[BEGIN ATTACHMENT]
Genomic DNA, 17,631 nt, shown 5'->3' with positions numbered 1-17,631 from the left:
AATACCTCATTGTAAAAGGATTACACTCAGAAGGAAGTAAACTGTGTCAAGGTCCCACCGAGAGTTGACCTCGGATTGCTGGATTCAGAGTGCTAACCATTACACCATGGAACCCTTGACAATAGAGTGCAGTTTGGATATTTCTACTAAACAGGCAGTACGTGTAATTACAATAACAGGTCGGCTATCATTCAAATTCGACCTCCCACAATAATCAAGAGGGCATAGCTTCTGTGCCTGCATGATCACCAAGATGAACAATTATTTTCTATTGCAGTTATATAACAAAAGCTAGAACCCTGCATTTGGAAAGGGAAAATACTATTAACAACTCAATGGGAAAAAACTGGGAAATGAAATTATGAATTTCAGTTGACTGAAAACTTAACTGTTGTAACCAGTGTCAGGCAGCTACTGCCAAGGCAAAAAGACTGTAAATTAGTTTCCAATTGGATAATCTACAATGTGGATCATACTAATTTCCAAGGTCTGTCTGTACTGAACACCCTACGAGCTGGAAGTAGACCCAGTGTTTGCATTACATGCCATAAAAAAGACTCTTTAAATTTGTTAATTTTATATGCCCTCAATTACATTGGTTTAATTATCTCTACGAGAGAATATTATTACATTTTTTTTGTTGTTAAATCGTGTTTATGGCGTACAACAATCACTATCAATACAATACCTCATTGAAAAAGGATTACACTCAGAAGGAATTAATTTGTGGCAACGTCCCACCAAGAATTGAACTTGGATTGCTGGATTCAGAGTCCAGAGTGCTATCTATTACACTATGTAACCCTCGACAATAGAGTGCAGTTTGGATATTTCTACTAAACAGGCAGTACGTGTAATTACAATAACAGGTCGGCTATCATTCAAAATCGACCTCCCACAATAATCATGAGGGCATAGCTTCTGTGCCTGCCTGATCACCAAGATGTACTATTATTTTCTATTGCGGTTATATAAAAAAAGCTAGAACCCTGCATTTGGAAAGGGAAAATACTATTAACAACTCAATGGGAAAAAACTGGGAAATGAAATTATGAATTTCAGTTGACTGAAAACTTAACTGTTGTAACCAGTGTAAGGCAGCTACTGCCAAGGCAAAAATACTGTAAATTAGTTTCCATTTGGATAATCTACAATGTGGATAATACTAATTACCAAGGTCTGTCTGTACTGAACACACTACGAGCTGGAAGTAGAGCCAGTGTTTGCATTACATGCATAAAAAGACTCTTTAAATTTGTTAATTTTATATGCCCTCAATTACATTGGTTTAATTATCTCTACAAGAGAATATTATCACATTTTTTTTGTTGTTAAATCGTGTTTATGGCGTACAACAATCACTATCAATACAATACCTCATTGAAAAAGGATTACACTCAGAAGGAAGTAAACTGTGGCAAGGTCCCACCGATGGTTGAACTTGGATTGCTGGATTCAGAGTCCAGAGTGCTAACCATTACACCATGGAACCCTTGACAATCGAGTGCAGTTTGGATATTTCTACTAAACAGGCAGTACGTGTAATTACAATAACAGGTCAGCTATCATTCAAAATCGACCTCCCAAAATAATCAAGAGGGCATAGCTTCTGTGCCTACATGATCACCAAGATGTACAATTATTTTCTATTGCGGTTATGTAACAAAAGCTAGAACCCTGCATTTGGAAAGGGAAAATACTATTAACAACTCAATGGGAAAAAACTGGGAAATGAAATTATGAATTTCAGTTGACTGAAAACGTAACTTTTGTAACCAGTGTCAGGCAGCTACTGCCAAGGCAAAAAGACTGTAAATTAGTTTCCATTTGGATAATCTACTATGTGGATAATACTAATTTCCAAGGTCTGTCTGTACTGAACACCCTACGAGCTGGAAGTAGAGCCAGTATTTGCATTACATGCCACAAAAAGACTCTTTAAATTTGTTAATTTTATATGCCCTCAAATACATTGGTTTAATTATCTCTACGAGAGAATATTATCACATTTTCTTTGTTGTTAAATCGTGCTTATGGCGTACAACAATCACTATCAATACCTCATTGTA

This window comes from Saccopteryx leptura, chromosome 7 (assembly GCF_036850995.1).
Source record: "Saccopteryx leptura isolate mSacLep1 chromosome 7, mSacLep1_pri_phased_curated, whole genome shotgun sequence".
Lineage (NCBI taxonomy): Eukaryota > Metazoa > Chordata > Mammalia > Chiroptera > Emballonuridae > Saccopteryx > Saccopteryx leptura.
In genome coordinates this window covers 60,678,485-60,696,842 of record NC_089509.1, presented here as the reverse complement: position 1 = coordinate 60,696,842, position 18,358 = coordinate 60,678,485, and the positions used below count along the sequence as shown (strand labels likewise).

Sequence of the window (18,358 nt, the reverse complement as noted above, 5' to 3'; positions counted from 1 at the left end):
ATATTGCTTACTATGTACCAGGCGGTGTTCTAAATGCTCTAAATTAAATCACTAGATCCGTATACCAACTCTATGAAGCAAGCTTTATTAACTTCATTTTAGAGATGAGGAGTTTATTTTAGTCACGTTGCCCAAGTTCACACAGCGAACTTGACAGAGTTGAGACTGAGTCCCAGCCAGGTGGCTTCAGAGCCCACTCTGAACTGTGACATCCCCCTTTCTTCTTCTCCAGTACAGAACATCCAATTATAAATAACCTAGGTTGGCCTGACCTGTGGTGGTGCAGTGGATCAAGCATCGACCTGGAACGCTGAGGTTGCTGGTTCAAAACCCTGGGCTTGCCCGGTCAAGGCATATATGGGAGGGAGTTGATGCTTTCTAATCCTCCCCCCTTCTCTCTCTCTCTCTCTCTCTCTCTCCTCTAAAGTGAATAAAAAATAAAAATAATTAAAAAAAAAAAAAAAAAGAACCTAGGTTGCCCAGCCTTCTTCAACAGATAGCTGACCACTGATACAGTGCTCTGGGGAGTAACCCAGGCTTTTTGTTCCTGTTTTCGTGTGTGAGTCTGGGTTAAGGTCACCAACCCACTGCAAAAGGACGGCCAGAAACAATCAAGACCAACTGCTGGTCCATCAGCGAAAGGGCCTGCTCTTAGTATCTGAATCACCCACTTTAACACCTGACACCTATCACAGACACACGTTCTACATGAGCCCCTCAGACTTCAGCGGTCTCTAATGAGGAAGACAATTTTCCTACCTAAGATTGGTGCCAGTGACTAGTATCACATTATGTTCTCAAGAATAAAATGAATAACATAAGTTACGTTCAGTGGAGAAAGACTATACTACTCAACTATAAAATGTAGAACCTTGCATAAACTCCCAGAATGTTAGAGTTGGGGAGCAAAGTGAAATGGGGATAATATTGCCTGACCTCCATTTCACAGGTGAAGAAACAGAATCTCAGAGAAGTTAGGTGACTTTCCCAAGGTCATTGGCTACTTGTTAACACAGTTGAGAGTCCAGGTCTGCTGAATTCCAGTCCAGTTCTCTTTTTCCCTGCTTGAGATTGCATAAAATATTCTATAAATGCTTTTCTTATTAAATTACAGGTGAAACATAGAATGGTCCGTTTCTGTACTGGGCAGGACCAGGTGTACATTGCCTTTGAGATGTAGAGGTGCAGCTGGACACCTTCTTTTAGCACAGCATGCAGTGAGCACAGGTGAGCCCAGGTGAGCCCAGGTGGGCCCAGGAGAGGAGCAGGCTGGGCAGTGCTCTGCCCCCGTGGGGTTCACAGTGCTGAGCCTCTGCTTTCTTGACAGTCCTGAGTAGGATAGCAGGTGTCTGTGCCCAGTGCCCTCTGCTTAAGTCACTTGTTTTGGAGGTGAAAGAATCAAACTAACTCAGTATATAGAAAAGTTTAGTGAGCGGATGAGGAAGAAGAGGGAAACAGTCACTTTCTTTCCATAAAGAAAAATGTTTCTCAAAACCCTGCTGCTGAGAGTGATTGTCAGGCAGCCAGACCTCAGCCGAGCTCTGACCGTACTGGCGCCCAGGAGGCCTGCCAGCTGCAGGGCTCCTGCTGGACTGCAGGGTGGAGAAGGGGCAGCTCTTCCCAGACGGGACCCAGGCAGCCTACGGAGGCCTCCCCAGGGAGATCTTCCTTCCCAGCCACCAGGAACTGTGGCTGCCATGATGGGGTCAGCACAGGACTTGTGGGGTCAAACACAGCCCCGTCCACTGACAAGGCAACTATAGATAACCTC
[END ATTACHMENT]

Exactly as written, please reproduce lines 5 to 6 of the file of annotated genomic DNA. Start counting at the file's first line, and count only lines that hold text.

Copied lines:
Lineage (NCBI taxonomy): Eukaryota > Metazoa > Chordata > Mammalia > Chiroptera > Emballonuridae > Saccopteryx > Saccopteryx leptura.
In genome coordinates this window covers 60,678,485-60,696,842 of record NC_089509.1, presented here as the reverse complement: position 1 = coordinate 60,696,842, position 18,358 = coordinate 60,678,485, and the positions used below count along the sequence as shown (strand labels likewise).